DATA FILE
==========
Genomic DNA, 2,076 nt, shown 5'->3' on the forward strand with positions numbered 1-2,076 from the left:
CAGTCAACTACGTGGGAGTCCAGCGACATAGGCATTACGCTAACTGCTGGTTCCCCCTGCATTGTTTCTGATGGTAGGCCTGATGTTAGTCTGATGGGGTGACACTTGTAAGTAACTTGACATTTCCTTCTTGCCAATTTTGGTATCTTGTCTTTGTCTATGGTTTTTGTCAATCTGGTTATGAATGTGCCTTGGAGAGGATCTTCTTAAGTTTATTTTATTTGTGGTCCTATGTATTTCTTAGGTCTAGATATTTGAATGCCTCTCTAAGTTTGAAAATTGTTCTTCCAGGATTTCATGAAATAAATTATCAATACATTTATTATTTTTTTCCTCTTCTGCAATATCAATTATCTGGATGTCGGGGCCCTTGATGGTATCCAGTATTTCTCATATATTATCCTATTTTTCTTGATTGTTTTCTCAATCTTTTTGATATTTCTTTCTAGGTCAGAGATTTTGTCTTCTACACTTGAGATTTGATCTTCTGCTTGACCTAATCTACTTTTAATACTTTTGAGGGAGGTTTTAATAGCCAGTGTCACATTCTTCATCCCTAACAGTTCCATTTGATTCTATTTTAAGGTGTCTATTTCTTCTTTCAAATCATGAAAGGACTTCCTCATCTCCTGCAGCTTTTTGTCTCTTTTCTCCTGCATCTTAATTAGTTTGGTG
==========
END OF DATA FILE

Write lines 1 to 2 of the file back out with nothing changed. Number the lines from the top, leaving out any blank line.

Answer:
Genomic DNA, 2,076 nt, shown 5'->3' on the forward strand with positions numbered 1-2,076 from the left:
CAGTCAACTACGTGGGAGTCCAGCGACATAGGCATTACGCTAACTGCTGGTTCCCCCTGCATTGTTTCTGATGGTAGGCCTGATGTTAGTCTGATGGGGTGACACTTGTAAGTAACTTGACATTTCCTTCTTGCCAATTTTGGTATCTTGTCTTTGTCTATGGTTTTTGTCAATCTGGTTATGAATGTGCCTTGGAGAGGATCTTCTTAAGTTTATTTTATTTGTGGTCCTATGTATTTCTTAGGTCTAGATATTTGAATGCCTCTCTAAGTTTGAAAATTGTTCTTCCAGGATTTCATGAAATAAATTATCAATACATTTATTATTTTTTTCCTCTTCTGCAATATCAATTATCTGGATGTCGGGGCCCTTGATGGTATCCAGTATTTCTCATATATTATCCTATTTTTCTTGATTGTTTTCTCAATCTTTTTGATATTTCTTTCTAGGTCAGAGATTTTGTCTTCTACACTTGAGATTTGATCTTCTGCTTGACCTAATCTACTTTTAATACTTTTGAGGGAGGTTTTAATAGCCAGTGTCACATTCTTCATCCCTAACAGTTCCATTTGATTCTATTTTAAGGTGTCTATTTCTTCTTTCAAATCATGAAAGGACTTCCTCATCTCCTGCAGCTTTTTGTCTCTTTTCTCCTGCATCTTAATTAGTTTGGTG